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Saturday, May 31, 2014

Variety is the spice of procurement training

To improve the contracting workforce, improve training
In recent years, considerable resources have been invested in hiring and educating our biggest asset, human capital. This additional staffing and education has so far met with mixed results. This is because people are only as effective as the experience and education they have received.

Contracting executives frequently mention the need to develop judgment, reasoning, and analytical skills, as well as to obtain real-world experience. These goals can be met through exposure to diverse acquisition and operational scenarios. Three years of varied contracting experience (simplified acquisition, major systems, source selection, and acquisition planning) is better than 10 years of doing the same, simplified, repetitive tasks over and over, yet still moving up the career ladder.

Effective contract management doesn’t involve memorizing policies and regulations. To no one’s surprise, regardless of legislation, business judgment and skills are best learned on the job or via the next best thing: scenario-based training. Professional certifications require the ability to know where to find the various and often conflicting sources of guidance on a particular problem and weigh the merits of all in arriving at a balanced and proper business solution. Rigorous testing that most pass, but many may fail, ensures good judgment is developed before its applicability to real-world situations.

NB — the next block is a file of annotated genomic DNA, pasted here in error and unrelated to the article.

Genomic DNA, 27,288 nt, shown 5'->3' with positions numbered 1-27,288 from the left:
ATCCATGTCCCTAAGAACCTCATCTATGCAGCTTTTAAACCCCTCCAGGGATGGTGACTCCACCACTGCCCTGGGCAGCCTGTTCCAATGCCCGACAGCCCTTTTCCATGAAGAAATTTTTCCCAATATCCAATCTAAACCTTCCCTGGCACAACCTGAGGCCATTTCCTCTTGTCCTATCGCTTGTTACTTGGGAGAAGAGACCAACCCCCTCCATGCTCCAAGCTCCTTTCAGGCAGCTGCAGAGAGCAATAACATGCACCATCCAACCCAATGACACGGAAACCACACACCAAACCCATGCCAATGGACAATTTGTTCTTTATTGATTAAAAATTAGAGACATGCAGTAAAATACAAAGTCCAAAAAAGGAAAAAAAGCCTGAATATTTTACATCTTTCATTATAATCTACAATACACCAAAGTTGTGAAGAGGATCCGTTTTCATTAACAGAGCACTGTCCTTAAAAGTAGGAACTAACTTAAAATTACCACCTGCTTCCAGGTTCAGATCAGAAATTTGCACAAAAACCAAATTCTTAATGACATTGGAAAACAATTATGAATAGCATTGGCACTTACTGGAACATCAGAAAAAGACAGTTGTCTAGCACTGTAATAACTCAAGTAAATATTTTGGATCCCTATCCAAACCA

However, there is a way this varied experience can be developed—through scenario-based learning and testing. This involves providing present and future acquisition specialists the ability to develop their skills on the simulator faster and less expensively before being thrown into real-world situations.

A profession that develops itself exclusively through passive class time, guaranteeing successful completion to everyone, is no better than maintaining existing business processes because “that’s the way we’ve always done it,” or “because I said so.” A rigorous, widely adopted, professional development process, combining education with “practical exams” for every government and industry organization must exist in today’s complex and collaborative acquisition system.
I often suggest to my procurement students at Guam Community College that they follow all the news they can on a wide range of procurement issues. It may not suffice for actual hands on experience, but it can represent a case study approach to issues they do not see in their limited roles in the system.

This blawg is an attempt to present such a resource, and I encourage my students to wander through its posts and come back to it from time to time.

Unfortunately, all one has to do is check the View My Stats link in the right-hand column, and compare it to the ClustrMap hits, to notice that there are not a lot of hits from Guam, not even following the announcements in class. You can lead a student to water, but ....

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